Wells Fargo Advisors told its core group of brokers on Thursday that it is consolidating its monthly pay hurdles to a single threshold from three and sweetening bonus opportunities for brokers who grow revenue, client loans, and assets under management.
While a small fraction of the firm’s roughly 10,000 private client group advisors could see a haircut in pay, Wells Fargo Advisors executives said that it will overall result in higher earnings and compensation expenses for the firm in 2022, an unusual change in the often cost-conscious tweaks that major brokerage firms make each year to their plan.
“We are focused on growing the Wealth & Investment Management business, which we’ll do by attracting and retaining the best advisors in the business, increasing net asset flows, and increasing lending balances,” Barry Sommers, the head of Wells’ Wealth and Investment Management division that houses the Wells Advisors unit, said in a statement.
Wells brokers next year will have to hit a single hurdle of $13,500 in monthly production in order to jump from a 22% to a 50% payout rate, executives said. Under the 2021 plan, they had an opportunity to qualify for a lower $12,500 threshold and a higher $14,250 depending on achieving certain production or client-care targets.
The $13,500 hurdle could result in a small haircut for brokers who had qualified for the lower $12,500 option earlier, but that would only affect about 5% of the force, according to John Alexander, head of the Divisional Network for Wells’ Wealth business. The decision to streamline comes after Wells this year raised its hurdles by $1,000, the first increase in seven years.
Wells is also making it easier for brokers or teams who generate over $2 million in annual revenue to qualify for a flat 50% payout. The 2022 plan will eliminate targeted training and best-practice eligibility requirements for the flat payout rate.
In a nod to some broker qualms, the new plan also excises a client segmentation requirement that advisors have 75% of their roster as clients with $250,000 or more in assets to qualify for the flat 50%. (Brokers still face a reduced 20% payout on households under that threshold, which they are encouraged to send to call center brokers or trainees.)
The Wells managers also increased and uncapped deferred compensation bonuses that pay out over five years in an effort to encourage brokers to gather more assets and boost client loan balances.
Wells’ net asset flows award will include a new tier for brokers who add at least $5 million and will pay 50 basis points on new money over that amount. The firm is also removing a $250,000 cap on the award, meaning some brokers could see “very very large awards” next year, according to Wes Egan, head of partnerships, teams, and succession planning for Wells’ Wealth division.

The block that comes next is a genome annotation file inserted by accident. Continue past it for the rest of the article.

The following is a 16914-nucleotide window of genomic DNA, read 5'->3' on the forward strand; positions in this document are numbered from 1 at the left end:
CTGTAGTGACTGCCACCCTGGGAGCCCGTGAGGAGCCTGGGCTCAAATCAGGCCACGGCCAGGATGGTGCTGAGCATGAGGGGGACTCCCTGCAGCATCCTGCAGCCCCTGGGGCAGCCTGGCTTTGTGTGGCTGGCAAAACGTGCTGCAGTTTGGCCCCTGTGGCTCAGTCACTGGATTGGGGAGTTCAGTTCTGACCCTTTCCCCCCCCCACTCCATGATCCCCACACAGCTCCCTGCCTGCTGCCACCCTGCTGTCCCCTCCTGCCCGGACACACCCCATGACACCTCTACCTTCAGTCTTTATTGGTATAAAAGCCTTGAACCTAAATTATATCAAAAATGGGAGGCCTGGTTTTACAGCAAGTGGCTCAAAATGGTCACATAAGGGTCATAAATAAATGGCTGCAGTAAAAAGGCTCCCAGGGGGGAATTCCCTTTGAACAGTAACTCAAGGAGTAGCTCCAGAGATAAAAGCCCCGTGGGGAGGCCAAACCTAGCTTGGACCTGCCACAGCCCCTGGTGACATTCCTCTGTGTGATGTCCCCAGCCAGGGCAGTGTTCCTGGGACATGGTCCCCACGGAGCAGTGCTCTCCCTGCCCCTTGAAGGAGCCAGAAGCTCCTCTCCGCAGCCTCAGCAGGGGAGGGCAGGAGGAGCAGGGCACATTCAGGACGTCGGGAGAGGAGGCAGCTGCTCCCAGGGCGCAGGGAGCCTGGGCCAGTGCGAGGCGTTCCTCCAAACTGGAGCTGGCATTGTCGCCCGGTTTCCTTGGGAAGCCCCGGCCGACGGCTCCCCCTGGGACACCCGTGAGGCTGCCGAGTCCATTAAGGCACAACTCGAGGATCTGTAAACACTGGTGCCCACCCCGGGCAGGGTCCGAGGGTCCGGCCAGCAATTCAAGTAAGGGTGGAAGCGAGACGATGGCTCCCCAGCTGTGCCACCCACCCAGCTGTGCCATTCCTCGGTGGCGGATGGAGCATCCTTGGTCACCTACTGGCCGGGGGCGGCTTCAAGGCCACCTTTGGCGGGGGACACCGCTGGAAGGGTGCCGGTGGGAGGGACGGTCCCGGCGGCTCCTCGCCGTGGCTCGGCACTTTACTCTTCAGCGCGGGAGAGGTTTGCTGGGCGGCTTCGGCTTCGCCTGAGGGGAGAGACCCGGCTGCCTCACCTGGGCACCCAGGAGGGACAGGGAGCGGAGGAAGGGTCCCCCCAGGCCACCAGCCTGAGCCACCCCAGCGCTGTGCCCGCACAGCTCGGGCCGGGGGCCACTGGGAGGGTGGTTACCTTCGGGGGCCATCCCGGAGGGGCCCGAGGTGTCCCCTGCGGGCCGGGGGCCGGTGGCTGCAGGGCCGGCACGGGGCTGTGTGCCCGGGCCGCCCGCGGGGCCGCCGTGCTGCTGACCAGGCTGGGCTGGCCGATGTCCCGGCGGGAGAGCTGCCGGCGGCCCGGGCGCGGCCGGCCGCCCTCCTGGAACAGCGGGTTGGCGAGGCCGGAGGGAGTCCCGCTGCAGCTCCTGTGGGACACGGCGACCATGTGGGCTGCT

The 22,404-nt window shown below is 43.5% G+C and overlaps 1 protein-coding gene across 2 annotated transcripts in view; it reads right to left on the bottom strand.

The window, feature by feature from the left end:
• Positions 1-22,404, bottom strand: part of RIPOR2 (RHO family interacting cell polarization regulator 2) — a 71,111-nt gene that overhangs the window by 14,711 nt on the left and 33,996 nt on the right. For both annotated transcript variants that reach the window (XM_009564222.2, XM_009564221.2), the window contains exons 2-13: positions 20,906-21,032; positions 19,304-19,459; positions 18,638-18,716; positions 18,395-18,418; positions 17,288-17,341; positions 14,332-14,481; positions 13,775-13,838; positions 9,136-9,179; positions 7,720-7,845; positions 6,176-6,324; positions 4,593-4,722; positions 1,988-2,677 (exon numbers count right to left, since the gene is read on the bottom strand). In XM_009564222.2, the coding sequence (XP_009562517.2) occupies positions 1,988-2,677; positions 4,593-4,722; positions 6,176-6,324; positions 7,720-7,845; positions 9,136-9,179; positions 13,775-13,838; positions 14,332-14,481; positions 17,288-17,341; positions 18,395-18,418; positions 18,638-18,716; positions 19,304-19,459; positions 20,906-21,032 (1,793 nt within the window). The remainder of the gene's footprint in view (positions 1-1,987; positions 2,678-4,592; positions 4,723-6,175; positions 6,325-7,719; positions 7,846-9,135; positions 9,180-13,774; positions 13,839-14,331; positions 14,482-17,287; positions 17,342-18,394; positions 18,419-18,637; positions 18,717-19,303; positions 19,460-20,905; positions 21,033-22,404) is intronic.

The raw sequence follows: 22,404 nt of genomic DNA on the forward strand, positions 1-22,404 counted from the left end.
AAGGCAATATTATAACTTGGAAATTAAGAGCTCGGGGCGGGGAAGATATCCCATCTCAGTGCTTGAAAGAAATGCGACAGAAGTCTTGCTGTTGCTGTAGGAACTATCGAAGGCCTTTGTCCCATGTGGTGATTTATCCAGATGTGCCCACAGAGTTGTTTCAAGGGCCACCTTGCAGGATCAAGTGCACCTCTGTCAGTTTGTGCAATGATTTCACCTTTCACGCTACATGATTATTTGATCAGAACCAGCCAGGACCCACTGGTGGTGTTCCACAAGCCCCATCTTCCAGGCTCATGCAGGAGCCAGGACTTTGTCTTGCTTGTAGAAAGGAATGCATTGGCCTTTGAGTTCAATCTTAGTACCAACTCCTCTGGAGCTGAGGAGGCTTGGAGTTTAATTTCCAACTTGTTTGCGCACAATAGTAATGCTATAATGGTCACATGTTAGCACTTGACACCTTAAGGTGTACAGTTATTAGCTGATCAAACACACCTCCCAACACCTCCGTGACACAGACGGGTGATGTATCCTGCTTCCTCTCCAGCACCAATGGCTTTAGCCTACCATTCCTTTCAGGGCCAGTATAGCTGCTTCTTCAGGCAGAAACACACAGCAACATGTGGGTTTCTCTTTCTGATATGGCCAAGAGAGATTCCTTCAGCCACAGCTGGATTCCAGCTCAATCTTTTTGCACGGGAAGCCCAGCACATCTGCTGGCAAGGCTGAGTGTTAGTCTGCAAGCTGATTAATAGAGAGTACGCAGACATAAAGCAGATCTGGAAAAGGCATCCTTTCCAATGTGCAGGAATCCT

Wells Advisors is also eliminating a $100,000 cap on a lending bonus, which pays brokers a deferred credit of 50% on a mortgage or one-time loan revenue and 150% of the growth in securities-based or similar loans generating recurring revenue based on a 2021 baseline. (Brokers must produce over $400,000 to qualify.)
It is keeping the same length of service and revenue-based deferred bonuses, which could pay up to 10% more in deferred pay at the top end.
“All the best advisors should be here,” Alexander said. “If you want that to happen, then you have to have a competitive comp plan that pays people for doing a really good job for clients and doing the right thing.”
The high payouts match with Wells’ willingness to open its wallet with top-dollar recruiting deals to advisors who join from the competition and perks to headhunters who source the leads. It has been doing so in an effort to hire above-average producers and also to replenish its brokerage ranks, which have fallen to under 13,000 from more than 15,000 in 2016 prior to its parent bank’s fake account scandal.
“Wells Fargo has become a target for recruiters,” to hire out of, said Andy Tasnady, a compensation consultant, who was not involved in crafting the Wells plan. Overall, he said, the Wells 2022 plan will likely be a “net plus” for many advisors, and thereby help the firm boost retention, but the new benefits will be bestowed mostly on big teams and big producers.
Roughly 10,000 of Wells’ brokers are in the core private client group, while the rest are in the firm’s bank-based channel, the independent broker-dealer or the private bank, according to previous tallies that had been included on company websites.
The bank-based brokers, which were integrated with the private client group in 2018, will continue to be paid on a more typical wirehouse-type pay grid that pays between 22% or 46% of revenue. The firm is sweetening the pot next year for bank brokers by eliminating a 12.5% payout penalty on households referred by the bank.
“We want FAs to get referrals from the consumer bank, so we’re going to take that penalty away,” Egan said.
As part of their efforts to further integrate the units, Wells executives “entertained” the possibility of unifying the PCG and bank-based advisors’ compensation plans, but ultimately decided against it for now, Alexander said.
Wells’ relatively small tweaks for 2022 mirror positions taken by its rival wirehouses Morgan Stanley Wealth Management and Merrill Lynch, which also mostly avoided raising hurdles for brokers next year.
UBS Wealth Management USA made more dramatic changes, unveiled in November, to its 2022 plan, which retooled its broker pay grid and bonuses and raised pressure on lower producers.
Original article: Advisor Hub